Monday, 14 December 2009

Schneider’s: in memoriam

The internet, or at least the English-language version, is unlikely to be alive with tributes to the sad passing of the Schneider department store in Kehl. So to ensure there was at least one, I thought I’d better write it myself.

Kehl is a pleasant little town in South West Germany, just across the border – just across the Rhine, in fact – from the city of Strasbourg, in France. To say ‘in France’ is, incidentally, as much a statement about history as about geography: Strasbourg has been German twice in the last 150 years. At those times, Kehl was a suburb of the city; at other times, it was a little market town in Baden-Württemberg. Today, it’s the market town again, but also, funnily enough, increasingly a suburb of Strasbourg too. Even to the point that right now the main bridge across the Rhine is being widened to take Strasbourg trams.

Kehl is also the place where Danielle and I were living until eighteen months ago.

Schneider’s was the department store in the centre of the town, on the market square. It was a bit old-fashioned, both in the sense of being a little dingy but also in the sense of offering good products and, above all, of having outstanding assistants. That made it a place where it was a real pleasure to shop.

I judge shop assistants on the ‘bookshop’ scale: have you noticed that it’s bookshops that generally have the best assistants? They know where everything is, they can recognise a book from a vague description of its contents without the name of the author or the title, they can advise you on the kind of book you want. Well, the Schneider assistants were like that. Helpful, well informed, good at their job. I always used to go in there with a few badly constructed sentences in German ready for use. It was easy enough when I wanted socks, slightly less easy when I wanted short-sleeved shirts, absolutely impossible when I wanted one of those round, flat batteries for the kind of electrical gear you get in kitchens these days – I don’t know what those batteries are called in English, let alone in German.

Every time, though, I came out with what I’d been looking for. I was served with a smile, by people who replied to my halting sentences in fluent, courteous German which they would explain when I didn’t understand it.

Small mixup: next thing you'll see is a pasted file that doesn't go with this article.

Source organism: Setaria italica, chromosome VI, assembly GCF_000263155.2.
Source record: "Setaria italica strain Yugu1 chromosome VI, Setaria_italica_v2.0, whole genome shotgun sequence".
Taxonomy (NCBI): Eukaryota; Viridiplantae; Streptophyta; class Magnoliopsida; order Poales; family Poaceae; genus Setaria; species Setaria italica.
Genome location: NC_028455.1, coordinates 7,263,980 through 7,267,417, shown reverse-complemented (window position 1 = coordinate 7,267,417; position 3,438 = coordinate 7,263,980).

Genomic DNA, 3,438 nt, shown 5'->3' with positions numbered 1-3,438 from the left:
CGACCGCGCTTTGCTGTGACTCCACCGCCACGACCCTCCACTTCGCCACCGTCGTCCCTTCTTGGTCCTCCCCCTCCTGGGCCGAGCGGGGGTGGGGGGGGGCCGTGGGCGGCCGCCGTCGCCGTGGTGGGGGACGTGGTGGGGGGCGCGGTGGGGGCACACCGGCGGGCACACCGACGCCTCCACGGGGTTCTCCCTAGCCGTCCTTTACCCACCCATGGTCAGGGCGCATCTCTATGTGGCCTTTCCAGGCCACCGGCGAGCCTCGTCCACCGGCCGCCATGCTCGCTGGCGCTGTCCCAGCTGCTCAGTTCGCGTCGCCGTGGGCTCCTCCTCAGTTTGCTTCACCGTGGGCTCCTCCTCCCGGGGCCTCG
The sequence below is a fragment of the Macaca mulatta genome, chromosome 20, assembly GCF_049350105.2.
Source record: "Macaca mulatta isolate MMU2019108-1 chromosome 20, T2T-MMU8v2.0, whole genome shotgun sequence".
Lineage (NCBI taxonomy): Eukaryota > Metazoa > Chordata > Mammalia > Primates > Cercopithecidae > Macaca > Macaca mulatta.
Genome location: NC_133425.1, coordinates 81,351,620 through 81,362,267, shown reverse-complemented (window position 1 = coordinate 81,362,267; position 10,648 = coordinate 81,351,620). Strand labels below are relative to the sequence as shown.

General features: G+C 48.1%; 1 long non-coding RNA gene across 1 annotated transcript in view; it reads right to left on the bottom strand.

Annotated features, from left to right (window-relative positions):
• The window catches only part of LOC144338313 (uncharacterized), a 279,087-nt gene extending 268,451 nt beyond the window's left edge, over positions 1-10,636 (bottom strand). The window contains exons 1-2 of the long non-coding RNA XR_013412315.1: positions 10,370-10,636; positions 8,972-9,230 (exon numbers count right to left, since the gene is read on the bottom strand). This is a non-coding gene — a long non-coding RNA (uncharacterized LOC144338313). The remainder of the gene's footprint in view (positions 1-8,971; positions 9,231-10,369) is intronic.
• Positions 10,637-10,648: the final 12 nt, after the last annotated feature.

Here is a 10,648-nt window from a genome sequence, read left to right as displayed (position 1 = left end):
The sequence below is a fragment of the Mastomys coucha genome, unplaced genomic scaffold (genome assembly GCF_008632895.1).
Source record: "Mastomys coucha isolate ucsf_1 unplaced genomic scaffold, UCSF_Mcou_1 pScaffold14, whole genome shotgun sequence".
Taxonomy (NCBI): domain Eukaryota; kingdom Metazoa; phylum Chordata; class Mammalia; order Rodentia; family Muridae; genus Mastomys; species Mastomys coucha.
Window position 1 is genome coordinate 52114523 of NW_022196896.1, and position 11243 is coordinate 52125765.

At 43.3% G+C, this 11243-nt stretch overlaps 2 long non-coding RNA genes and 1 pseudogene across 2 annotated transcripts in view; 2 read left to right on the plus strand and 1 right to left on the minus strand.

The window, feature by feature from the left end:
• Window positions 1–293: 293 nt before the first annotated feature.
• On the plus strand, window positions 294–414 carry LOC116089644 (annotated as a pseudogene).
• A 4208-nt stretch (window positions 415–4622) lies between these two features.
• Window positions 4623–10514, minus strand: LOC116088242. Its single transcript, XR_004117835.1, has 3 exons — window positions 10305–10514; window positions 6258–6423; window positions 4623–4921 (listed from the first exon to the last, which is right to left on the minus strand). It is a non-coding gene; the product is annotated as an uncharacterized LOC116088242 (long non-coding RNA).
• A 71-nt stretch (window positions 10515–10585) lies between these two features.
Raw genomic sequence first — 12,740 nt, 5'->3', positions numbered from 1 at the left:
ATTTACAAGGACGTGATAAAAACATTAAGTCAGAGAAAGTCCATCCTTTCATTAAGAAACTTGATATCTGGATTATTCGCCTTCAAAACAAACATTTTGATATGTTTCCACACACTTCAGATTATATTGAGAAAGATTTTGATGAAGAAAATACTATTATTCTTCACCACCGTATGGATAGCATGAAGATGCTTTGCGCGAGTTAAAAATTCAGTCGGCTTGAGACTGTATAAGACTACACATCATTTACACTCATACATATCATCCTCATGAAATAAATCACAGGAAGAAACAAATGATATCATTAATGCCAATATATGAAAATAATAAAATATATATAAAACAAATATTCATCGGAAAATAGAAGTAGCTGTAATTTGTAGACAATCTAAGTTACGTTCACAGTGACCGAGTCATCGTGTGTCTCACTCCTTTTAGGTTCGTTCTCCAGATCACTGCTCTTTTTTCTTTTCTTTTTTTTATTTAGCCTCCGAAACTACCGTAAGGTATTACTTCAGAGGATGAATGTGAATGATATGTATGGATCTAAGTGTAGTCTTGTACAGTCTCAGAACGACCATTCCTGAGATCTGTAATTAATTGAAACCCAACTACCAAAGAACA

The real irony is that when I speak German, I sound French. I actually know French properly so I suppose that subconsciously I speak one foreign language with the accent of another foreign language I know rather better. Ironically, I realised over repeated visits to Schneider’s, that practically all the shop assistants were French. They spoke German as though they were from that side of the border, but they actually came from the other.

And they resisted the temptation to show me up by replying to my cracked German in their native French, even though they must have guessed it would have worked better. It would have been easier for me, it would have made the conversation quicker and simpler, but it would have been a sad dismissal of my poor attempts at speaking what I thought was the right language. Now being that respectful to a customer gets you way up on my bookshop-scale of shop assistant excellence.

Well, all that’s over. A new mall has opened in Kehl, closer to the main road where the Strasbourgers arrive and where the tram will stop when it reaches the town. Old Schneider’s couldn’t compete. The market square branch and the two others in nearby villages are all gone, and with them 145 jobs. Jobs occupied by some of the best qualified people I’ve ever known to hold them.

Time is the devourer of things, I’m told, and it has devoured Schneider’s. It only remains to raise a glass to the memory of a fine old institution. In Kehl, many of us will miss it.

1 comment:

Mark Reynolds said...

The staff there were also pretty good to those of us whose German stopped with "Français? English?" Shame it's gone.